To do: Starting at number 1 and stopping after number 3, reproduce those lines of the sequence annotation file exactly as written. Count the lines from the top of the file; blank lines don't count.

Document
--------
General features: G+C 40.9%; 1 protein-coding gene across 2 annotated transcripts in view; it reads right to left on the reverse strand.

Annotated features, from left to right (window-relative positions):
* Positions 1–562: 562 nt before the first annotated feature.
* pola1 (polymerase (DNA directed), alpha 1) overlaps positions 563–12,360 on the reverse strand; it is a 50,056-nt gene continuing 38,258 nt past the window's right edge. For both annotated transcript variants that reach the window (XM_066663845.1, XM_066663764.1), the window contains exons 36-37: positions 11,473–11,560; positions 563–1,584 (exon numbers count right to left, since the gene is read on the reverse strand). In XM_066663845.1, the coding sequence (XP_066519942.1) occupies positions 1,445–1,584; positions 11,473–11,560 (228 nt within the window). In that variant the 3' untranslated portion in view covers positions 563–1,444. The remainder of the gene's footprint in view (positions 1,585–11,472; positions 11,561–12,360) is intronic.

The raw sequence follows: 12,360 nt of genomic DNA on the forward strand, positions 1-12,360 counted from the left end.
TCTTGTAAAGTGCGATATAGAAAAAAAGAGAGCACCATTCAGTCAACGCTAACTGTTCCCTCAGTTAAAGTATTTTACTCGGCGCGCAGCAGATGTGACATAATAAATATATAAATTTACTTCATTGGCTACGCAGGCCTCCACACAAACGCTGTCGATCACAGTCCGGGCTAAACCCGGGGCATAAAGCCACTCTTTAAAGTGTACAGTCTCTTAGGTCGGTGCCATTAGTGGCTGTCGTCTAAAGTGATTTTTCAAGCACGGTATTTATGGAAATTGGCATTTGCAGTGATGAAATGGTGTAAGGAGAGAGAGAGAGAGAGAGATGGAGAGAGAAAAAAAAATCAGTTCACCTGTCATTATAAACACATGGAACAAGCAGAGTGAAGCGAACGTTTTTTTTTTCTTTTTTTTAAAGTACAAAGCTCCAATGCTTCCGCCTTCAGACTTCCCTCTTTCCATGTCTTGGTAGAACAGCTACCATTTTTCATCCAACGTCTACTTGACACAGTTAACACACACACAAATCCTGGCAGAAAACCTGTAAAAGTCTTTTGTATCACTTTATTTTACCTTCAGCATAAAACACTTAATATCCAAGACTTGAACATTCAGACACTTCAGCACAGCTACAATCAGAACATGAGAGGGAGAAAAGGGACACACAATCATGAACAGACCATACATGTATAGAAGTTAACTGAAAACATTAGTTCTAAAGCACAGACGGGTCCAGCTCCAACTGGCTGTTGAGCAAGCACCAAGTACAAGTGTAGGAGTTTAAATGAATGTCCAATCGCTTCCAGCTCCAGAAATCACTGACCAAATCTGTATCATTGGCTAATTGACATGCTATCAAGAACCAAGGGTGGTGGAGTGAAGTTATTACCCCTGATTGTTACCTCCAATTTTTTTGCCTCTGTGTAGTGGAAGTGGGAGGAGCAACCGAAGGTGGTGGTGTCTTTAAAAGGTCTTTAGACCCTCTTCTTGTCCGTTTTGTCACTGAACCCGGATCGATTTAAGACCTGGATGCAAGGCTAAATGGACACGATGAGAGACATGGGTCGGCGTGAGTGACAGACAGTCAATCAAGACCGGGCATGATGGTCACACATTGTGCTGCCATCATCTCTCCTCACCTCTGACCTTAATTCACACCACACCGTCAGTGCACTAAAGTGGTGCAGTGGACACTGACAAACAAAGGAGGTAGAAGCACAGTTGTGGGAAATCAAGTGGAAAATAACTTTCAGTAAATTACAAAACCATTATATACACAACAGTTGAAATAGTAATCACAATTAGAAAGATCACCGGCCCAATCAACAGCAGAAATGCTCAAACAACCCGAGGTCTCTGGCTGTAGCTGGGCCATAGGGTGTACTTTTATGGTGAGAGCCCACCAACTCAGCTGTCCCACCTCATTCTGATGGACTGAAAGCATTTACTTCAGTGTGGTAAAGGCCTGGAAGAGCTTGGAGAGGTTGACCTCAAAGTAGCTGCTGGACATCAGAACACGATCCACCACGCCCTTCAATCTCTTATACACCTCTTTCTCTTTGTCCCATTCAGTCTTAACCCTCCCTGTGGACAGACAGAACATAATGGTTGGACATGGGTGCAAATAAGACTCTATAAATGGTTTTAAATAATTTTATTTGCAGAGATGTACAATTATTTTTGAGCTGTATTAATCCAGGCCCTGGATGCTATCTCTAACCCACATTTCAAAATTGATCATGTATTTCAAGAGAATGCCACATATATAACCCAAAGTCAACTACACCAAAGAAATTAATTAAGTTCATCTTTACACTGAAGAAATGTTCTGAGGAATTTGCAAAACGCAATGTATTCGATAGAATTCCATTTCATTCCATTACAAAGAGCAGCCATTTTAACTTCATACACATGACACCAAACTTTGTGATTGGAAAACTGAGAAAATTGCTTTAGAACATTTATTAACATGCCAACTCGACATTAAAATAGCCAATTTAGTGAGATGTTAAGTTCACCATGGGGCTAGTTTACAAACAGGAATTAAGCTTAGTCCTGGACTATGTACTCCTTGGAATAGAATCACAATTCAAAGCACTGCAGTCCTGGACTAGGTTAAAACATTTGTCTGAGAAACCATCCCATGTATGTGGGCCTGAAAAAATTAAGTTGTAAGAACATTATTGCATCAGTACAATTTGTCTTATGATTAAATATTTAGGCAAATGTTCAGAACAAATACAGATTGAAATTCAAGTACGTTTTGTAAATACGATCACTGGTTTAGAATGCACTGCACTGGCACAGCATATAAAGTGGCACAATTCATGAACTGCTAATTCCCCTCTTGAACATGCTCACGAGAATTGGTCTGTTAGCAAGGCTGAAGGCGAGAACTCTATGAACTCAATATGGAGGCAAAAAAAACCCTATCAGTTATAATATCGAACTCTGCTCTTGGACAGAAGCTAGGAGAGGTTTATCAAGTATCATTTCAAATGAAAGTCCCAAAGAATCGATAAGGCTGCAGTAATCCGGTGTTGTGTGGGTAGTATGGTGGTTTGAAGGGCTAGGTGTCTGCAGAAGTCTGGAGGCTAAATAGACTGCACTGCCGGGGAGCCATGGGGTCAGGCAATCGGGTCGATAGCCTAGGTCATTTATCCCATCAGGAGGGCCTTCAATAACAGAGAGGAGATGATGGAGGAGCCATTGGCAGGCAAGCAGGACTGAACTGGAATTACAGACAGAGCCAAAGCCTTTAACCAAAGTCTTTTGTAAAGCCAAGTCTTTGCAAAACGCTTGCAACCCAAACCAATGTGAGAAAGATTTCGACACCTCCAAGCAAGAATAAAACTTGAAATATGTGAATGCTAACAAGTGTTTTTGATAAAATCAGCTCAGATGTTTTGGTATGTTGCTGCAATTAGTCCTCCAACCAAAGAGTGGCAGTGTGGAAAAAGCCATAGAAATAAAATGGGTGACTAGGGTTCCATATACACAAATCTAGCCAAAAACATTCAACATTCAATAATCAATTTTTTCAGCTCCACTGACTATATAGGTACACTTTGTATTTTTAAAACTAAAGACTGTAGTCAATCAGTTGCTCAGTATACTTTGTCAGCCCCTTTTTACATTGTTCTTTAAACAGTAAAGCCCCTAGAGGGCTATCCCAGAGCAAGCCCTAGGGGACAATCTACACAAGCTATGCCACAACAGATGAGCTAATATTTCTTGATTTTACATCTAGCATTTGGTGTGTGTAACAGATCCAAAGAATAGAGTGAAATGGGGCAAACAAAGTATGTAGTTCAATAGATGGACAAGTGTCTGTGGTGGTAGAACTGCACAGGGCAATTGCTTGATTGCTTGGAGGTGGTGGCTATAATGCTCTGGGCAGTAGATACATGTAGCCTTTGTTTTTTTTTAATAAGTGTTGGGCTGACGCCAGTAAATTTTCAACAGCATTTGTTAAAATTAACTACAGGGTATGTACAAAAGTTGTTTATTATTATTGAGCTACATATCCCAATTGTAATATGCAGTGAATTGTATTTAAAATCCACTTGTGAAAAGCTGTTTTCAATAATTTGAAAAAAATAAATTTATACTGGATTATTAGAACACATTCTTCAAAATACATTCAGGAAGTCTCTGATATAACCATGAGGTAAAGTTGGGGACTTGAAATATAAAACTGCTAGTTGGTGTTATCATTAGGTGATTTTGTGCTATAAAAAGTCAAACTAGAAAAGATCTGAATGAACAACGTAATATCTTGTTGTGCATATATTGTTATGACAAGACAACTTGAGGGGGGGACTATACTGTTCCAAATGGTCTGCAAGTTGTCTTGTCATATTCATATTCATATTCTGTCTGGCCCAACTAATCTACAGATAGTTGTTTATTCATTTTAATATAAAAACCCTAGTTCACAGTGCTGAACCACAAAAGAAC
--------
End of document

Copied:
General features: G+C 40.9%; 1 protein-coding gene across 2 annotated transcripts in view; it reads right to left on the reverse strand.

Annotated features, from left to right (window-relative positions):
* Positions 1–562: 562 nt before the first annotated feature.